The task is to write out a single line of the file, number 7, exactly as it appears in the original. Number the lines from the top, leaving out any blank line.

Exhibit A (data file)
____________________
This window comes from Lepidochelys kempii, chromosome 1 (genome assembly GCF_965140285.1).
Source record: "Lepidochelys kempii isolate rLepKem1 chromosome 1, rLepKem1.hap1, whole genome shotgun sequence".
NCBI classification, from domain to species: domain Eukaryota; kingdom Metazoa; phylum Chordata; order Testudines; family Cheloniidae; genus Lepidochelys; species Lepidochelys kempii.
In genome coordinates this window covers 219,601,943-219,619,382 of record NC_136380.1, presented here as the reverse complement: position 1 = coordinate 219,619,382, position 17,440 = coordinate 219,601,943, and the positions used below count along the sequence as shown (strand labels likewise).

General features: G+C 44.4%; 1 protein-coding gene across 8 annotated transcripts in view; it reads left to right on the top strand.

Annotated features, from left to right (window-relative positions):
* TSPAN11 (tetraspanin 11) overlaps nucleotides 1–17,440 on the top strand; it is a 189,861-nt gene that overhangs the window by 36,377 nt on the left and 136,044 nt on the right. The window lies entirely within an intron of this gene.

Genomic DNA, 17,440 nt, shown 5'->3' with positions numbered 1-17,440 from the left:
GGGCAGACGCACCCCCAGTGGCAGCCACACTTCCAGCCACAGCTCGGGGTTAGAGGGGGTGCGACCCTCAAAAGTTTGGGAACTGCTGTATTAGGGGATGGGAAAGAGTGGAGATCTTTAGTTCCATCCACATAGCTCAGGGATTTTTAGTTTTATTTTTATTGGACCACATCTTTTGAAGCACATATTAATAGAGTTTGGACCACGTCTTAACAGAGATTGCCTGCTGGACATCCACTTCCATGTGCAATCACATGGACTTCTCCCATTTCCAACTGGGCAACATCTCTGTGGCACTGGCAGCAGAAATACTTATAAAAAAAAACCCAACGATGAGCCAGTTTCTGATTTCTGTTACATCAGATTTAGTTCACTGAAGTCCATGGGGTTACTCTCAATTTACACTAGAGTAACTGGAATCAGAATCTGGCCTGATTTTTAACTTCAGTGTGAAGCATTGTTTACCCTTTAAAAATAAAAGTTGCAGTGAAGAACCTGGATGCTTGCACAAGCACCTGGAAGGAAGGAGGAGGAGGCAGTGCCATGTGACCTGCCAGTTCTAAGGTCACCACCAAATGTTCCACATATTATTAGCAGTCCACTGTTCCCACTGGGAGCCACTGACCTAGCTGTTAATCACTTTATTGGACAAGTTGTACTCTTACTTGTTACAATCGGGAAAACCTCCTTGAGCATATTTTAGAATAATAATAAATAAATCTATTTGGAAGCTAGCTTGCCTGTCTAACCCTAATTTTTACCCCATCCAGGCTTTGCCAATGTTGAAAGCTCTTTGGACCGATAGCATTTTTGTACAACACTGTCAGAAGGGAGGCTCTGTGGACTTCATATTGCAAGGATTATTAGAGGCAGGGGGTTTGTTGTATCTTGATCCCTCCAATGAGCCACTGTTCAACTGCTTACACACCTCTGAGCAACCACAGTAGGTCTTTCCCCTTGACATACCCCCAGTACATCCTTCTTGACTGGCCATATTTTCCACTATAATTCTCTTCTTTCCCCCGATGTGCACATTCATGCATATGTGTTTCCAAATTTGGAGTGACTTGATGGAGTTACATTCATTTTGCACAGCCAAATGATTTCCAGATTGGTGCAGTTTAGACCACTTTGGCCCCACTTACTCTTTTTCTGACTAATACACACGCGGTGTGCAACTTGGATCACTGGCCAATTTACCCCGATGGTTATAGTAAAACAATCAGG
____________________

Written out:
* TSPAN11 (tetraspanin 11) overlaps nucleotides 1–17,440 on the top strand; it is a 189,861-nt gene that overhangs the window by 36,377 nt on the left and 136,044 nt on the right. The window lies entirely within an intron of this gene.